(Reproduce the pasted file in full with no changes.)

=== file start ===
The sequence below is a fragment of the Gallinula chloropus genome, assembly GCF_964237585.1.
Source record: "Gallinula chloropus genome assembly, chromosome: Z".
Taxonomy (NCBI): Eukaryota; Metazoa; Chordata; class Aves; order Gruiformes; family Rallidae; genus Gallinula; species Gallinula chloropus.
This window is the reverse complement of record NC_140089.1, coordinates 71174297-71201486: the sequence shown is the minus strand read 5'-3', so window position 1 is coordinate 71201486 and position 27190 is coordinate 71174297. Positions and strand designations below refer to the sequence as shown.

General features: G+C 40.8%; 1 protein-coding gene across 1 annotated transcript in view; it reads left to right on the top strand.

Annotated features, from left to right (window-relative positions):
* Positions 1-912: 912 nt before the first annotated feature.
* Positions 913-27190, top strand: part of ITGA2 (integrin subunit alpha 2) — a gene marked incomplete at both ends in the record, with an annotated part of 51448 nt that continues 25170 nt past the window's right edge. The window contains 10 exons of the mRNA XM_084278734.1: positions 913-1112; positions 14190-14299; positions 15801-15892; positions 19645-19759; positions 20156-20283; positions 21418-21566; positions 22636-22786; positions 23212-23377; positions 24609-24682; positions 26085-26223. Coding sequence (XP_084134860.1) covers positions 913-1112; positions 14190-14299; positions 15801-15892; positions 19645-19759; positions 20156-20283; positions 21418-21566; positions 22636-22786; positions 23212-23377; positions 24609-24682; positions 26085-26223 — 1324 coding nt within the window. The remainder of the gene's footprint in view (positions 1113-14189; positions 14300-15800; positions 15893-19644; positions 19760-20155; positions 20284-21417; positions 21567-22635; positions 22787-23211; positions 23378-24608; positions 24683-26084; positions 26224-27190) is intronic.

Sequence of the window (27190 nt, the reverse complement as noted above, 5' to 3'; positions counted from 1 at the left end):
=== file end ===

The sequence below is a fragment of the Gallinula chloropus genome, assembly GCF_964237585.1.
Source record: "Gallinula chloropus genome assembly, chromosome: Z".
Taxonomy (NCBI): Eukaryota; Metazoa; Chordata; class Aves; order Gruiformes; family Rallidae; genus Gallinula; species Gallinula chloropus.
This window is the reverse complement of record NC_140089.1, coordinates 71174297-71201486: the sequence shown is the minus strand read 5'-3', so window position 1 is coordinate 71201486 and position 27190 is coordinate 71174297. Positions and strand designations below refer to the sequence as shown.

General features: G+C 40.8%; 1 protein-coding gene across 1 annotated transcript in view; it reads left to right on the top strand.

Annotated features, from left to right (window-relative positions):
* Positions 1-912: 912 nt before the first annotated feature.
* Positions 913-27190, top strand: part of ITGA2 (integrin subunit alpha 2) — a gene marked incomplete at both ends in the record, with an annotated part of 51448 nt that continues 25170 nt past the window's right edge. The window contains 10 exons of the mRNA XM_084278734.1: positions 913-1112; positions 14190-14299; positions 15801-15892; positions 19645-19759; positions 20156-20283; positions 21418-21566; positions 22636-22786; positions 23212-23377; positions 24609-24682; positions 26085-26223. Coding sequence (XP_084134860.1) covers positions 913-1112; positions 14190-14299; positions 15801-15892; positions 19645-19759; positions 20156-20283; positions 21418-21566; positions 22636-22786; positions 23212-23377; positions 24609-24682; positions 26085-26223 — 1324 coding nt within the window. The remainder of the gene's footprint in view (positions 1113-14189; positions 14300-15800; positions 15893-19644; positions 19760-20155; positions 20284-21417; positions 21567-22635; positions 22787-23211; positions 23378-24608; positions 24683-26084; positions 26224-27190) is intronic.

Sequence of the window (27190 nt, the reverse complement as noted above, 5' to 3'; positions counted from 1 at the left end):